I-Team: Black Boxes Have Failed on Other Trains, Too

What to Know

  • Officials say one of the black box data recorders found in the Hoboken train wasn't functioning during Thursday morning's crash
  • They're hopeful that a second black box that has yet to be retrieved will contain information like the train's speed and brake usage
  • The black box was manufactured by Quantum Engineering

The so-called “black box" recorder that failed to capture data about last week's crash of a NJ Transit train was manufactured by a company called Quantum Engineering, whose devices also failed to capture key details about another train accident in 2006, the I-Team has learned. 

In 2006, when two locomotives derailed near Baxter, California, investigators from the National Transportation Safety Board sought to extract data from two the onboard data recorders.

According to the NTSB investigative report, "both locomotive units had Quantum event recorders," but "neither recorder had recorded anything." Authors of the report also noted, that the event recorders "had not been serviced since 1996," a full decade before the derailment. 

Coincidentally, 1996 is the same year one of the black boxes failed on board a NJ Transit train that crashed near Secaucus, killing three people. The accident report does not say if the inoperative black box was made by Quantum, but another data recorder on the train did capture information about the crash.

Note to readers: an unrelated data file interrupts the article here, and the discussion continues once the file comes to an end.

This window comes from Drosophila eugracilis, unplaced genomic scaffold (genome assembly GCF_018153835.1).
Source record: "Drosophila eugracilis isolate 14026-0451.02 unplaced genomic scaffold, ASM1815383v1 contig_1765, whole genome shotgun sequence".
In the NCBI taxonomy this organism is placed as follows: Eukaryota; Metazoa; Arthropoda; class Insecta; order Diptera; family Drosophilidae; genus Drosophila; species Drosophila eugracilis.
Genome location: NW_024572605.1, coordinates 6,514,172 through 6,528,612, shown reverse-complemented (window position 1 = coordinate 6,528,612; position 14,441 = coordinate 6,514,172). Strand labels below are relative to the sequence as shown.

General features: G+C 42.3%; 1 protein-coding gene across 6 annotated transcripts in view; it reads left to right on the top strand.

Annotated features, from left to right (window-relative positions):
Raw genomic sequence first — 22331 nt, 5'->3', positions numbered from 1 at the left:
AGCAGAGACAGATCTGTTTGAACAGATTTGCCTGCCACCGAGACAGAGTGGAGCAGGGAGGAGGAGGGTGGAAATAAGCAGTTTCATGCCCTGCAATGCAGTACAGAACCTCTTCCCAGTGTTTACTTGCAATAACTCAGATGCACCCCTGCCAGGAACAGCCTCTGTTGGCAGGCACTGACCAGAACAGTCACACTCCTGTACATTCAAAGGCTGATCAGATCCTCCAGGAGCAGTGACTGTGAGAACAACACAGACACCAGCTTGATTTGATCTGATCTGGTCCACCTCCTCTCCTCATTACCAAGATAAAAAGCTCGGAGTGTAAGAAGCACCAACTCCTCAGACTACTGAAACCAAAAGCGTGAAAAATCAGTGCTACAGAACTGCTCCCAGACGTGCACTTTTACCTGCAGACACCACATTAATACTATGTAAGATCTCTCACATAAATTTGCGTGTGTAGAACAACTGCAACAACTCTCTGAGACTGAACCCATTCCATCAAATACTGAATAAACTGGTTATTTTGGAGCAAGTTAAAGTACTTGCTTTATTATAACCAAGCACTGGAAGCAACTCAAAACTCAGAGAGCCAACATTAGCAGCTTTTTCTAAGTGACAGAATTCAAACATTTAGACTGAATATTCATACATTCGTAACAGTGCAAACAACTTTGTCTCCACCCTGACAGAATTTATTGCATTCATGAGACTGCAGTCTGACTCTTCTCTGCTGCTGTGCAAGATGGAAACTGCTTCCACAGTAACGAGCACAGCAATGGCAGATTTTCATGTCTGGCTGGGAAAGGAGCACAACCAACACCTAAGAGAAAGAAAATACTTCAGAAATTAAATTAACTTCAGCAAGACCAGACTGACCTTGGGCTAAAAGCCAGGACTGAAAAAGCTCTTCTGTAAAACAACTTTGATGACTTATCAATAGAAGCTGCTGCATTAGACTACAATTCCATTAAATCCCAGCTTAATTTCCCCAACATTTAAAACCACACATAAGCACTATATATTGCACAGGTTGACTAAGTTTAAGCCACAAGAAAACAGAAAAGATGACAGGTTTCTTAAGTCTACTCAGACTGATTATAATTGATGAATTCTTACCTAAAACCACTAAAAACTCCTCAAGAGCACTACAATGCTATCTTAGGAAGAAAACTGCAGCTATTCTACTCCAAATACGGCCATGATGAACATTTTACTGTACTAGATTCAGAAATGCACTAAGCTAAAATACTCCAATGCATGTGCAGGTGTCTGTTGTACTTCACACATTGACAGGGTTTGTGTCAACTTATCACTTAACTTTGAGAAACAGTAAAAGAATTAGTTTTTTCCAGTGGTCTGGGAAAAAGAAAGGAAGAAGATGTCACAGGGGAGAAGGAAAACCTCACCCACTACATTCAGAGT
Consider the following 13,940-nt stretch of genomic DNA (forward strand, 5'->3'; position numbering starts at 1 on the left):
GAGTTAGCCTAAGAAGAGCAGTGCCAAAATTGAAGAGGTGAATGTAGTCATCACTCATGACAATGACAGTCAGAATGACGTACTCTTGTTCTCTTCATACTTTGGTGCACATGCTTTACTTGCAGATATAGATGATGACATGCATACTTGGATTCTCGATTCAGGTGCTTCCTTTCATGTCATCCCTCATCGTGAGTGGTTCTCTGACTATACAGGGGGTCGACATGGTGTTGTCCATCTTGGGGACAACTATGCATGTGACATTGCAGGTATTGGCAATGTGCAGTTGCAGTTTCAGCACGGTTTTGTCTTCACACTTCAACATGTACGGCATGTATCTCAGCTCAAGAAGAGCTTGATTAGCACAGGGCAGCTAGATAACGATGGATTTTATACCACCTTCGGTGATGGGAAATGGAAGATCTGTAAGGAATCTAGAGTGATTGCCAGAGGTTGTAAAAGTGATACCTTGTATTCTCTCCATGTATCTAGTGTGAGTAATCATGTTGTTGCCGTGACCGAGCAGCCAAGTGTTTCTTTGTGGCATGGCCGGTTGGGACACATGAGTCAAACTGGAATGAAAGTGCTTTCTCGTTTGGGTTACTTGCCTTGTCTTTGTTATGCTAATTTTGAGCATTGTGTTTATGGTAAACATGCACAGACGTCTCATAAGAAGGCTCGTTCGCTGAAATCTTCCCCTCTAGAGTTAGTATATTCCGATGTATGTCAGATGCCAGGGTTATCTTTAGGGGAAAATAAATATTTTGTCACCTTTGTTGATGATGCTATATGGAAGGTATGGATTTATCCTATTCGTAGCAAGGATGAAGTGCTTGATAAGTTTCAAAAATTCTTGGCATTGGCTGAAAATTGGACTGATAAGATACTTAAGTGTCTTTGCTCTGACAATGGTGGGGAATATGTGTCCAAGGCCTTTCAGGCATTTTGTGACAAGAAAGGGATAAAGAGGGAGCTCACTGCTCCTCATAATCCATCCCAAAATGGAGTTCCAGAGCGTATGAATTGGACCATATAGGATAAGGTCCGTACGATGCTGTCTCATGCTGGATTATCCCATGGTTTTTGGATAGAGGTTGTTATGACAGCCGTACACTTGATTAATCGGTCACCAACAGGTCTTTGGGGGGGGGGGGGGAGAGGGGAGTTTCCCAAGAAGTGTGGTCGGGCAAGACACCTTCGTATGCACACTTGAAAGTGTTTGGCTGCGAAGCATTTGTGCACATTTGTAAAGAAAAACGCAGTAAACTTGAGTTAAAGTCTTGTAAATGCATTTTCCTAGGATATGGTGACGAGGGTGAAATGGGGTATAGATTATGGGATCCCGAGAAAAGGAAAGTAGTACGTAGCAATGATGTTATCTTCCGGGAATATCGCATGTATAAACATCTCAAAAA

Siemens now owns the Quantum brand.

Annie Satow, a spokeswoman for Siemens, declined to answer questions about how the data recorder may have malfunctioned in Hoboken, instead emailing a short statement: "The event recorder from the rear of the train was manufactured by Quantum, a company acquired by Invensys in 2008. Siemens subsequently acquired Invensys in 2012. As the NTSB's investigation is ongoing, please coordinate directly with the agency for further information." 

The locomotives involved in both last week's Hoboken crash and the 1996 Secaucus crash were refurbished – converted for passenger use in the 1990s after years pushing and pulling freight cars in previous years. That makes the locomotive that crashed in Hoboken more than 22 years old.

Neither NJ Transit nor the NTSB nor the Federal Railroad Administration would say whether data recorders were upgraded on dozens of other freight locomotives that were also converted for passenger use in the 1990s.

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